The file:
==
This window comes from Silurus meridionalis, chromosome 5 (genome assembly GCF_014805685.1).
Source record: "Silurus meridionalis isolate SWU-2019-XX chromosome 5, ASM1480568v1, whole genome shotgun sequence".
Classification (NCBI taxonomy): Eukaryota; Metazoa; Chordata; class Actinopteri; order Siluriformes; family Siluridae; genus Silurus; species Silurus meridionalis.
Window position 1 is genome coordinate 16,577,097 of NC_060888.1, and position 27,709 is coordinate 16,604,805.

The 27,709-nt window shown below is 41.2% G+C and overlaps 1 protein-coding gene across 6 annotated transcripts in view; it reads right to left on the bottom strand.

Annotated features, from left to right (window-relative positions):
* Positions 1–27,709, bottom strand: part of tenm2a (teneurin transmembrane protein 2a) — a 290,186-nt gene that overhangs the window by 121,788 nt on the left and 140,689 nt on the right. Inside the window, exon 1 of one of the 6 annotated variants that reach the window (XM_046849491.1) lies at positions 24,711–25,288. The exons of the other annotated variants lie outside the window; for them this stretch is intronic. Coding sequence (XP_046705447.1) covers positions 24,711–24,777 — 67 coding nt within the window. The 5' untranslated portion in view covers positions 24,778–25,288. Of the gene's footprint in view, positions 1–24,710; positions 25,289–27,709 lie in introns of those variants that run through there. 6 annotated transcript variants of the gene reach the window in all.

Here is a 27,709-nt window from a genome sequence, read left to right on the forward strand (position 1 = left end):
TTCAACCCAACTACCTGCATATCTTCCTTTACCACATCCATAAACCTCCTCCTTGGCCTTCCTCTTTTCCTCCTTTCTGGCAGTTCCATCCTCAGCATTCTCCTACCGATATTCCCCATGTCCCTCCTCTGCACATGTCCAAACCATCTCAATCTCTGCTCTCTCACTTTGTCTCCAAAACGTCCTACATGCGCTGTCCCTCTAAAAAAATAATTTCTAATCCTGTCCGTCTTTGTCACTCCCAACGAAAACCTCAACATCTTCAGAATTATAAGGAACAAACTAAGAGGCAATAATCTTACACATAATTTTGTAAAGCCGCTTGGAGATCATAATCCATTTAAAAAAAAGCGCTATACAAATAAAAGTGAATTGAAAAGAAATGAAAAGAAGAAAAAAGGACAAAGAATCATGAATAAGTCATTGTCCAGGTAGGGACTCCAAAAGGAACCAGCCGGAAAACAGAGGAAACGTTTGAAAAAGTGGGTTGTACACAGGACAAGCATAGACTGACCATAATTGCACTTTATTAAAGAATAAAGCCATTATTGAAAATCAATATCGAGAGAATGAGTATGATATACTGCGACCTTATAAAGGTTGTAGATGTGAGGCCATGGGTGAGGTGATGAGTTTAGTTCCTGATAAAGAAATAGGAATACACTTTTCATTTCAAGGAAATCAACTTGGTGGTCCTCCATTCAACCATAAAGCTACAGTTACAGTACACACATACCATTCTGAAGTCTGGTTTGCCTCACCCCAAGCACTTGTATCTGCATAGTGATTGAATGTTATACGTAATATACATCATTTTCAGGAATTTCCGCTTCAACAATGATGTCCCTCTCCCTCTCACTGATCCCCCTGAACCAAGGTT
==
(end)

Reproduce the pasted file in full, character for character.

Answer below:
This window comes from Silurus meridionalis, chromosome 5 (genome assembly GCF_014805685.1).
Source record: "Silurus meridionalis isolate SWU-2019-XX chromosome 5, ASM1480568v1, whole genome shotgun sequence".
Classification (NCBI taxonomy): Eukaryota; Metazoa; Chordata; class Actinopteri; order Siluriformes; family Siluridae; genus Silurus; species Silurus meridionalis.
Window position 1 is genome coordinate 16,577,097 of NC_060888.1, and position 27,709 is coordinate 16,604,805.

The 27,709-nt window shown below is 41.2% G+C and overlaps 1 protein-coding gene across 6 annotated transcripts in view; it reads right to left on the bottom strand.

Annotated features, from left to right (window-relative positions):
* Positions 1–27,709, bottom strand: part of tenm2a (teneurin transmembrane protein 2a) — a 290,186-nt gene that overhangs the window by 121,788 nt on the left and 140,689 nt on the right. Inside the window, exon 1 of one of the 6 annotated variants that reach the window (XM_046849491.1) lies at positions 24,711–25,288. The exons of the other annotated variants lie outside the window; for them this stretch is intronic. Coding sequence (XP_046705447.1) covers positions 24,711–24,777 — 67 coding nt within the window. The 5' untranslated portion in view covers positions 24,778–25,288. Of the gene's footprint in view, positions 1–24,710; positions 25,289–27,709 lie in introns of those variants that run through there. 6 annotated transcript variants of the gene reach the window in all.

Here is a 27,709-nt window from a genome sequence, read left to right on the forward strand (position 1 = left end):
TTCAACCCAACTACCTGCATATCTTCCTTTACCACATCCATAAACCTCCTCCTTGGCCTTCCTCTTTTCCTCCTTTCTGGCAGTTCCATCCTCAGCATTCTCCTACCGATATTCCCCATGTCCCTCCTCTGCACATGTCCAAACCATCTCAATCTCTGCTCTCTCACTTTGTCTCCAAAACGTCCTACATGCGCTGTCCCTCTAAAAAAATAATTTCTAATCCTGTCCGTCTTTGTCACTCCCAACGAAAACCTCAACATCTTCAGAATTATAAGGAACAAACTAAGAGGCAATAATCTTACACATAATTTTGTAAAGCCGCTTGGAGATCATAATCCATTTAAAAAAAAGCGCTATACAAATAAAAGTGAATTGAAAAGAAATGAAAAGAAGAAAAAAGGACAAAGAATCATGAATAAGTCATTGTCCAGGTAGGGACTCCAAAAGGAACCAGCCGGAAAACAGAGGAAACGTTTGAAAAAGTGGGTTGTACACAGGACAAGCATAGACTGACCATAATTGCACTTTATTAAAGAATAAAGCCATTATTGAAAATCAATATCGAGAGAATGAGTATGATATACTGCGACCTTATAAAGGTTGTAGATGTGAGGCCATGGGTGAGGTGATGAGTTTAGTTCCTGATAAAGAAATAGGAATACACTTTTCATTTCAAGGAAATCAACTTGGTGGTCCTCCATTCAACCATAAAGCTACAGTTACAGTACACACATACCATTCTGAAGTCTGGTTTGCCTCACCCCAAGCACTTGTATCTGCATAGTGATTGAATGTTATACGTAATATACATCATTTTCAGGAATTTCCGCTTCAACAATGATGTCCCTCTCCCTCTCACTGATCCCCCTGAACCAAGGTT